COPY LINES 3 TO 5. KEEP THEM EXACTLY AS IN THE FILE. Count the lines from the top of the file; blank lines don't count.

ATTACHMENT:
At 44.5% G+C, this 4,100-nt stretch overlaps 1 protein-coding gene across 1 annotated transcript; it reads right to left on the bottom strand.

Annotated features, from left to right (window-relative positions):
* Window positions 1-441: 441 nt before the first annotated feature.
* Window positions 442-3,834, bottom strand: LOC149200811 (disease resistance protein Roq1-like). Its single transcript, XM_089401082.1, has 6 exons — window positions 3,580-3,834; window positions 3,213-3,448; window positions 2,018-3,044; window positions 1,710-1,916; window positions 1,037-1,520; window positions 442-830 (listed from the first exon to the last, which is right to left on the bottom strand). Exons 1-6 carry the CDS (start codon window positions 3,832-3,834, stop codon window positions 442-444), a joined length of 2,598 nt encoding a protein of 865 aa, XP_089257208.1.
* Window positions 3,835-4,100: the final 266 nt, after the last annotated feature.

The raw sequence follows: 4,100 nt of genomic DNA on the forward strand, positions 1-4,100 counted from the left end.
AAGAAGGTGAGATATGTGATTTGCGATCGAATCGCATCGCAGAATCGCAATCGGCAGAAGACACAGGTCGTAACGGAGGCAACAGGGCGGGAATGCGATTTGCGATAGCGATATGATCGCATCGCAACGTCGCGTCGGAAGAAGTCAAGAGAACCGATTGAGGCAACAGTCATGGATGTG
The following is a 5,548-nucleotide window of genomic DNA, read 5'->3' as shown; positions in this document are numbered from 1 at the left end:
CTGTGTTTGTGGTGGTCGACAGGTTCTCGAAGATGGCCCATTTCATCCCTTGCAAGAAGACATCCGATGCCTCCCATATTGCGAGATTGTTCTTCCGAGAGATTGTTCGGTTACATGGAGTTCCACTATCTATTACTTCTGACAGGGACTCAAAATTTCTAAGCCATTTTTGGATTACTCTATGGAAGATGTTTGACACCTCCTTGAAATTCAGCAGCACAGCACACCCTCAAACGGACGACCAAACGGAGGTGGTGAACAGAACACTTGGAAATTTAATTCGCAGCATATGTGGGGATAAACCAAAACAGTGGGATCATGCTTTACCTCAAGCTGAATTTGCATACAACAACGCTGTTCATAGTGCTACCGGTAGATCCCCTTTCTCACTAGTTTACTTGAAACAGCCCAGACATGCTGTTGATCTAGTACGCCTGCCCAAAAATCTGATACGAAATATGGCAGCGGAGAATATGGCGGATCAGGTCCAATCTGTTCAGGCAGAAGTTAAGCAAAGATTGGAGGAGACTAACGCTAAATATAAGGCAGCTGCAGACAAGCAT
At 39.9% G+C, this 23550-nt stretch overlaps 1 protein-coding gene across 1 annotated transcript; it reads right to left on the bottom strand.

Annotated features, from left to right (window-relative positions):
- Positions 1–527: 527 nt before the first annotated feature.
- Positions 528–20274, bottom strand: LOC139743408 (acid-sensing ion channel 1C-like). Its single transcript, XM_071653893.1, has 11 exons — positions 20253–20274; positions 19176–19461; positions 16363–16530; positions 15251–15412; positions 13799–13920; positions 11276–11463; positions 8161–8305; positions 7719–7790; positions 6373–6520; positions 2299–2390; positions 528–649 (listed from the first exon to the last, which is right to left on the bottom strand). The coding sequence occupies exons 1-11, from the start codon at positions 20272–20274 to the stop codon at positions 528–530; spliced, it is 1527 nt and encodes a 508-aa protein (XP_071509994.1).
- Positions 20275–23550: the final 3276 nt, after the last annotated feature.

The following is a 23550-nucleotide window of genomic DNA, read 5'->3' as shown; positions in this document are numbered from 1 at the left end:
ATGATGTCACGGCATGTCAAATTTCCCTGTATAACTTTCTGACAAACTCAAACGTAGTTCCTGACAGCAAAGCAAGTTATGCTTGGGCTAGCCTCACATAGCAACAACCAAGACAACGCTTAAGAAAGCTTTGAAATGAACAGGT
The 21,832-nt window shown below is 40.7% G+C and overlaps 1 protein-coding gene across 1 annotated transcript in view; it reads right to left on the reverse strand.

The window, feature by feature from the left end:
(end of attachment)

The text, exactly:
* Window positions 1-441: 441 nt before the first annotated feature.
* Window positions 442-3,834, bottom strand: LOC149200811 (disease resistance protein Roq1-like). Its single transcript, XM_089401082.1, has 6 exons — window positions 3,580-3,834; window positions 3,213-3,448; window positions 2,018-3,044; window positions 1,710-1,916; window positions 1,037-1,520; window positions 442-830 (listed from the first exon to the last, which is right to left on the bottom strand). Exons 1-6 carry the CDS (start codon window positions 3,832-3,834, stop codon window positions 442-444), a joined length of 2,598 nt encoding a protein of 865 aa, XP_089257208.1.
* Window positions 3,835-4,100: the final 266 nt, after the last annotated feature.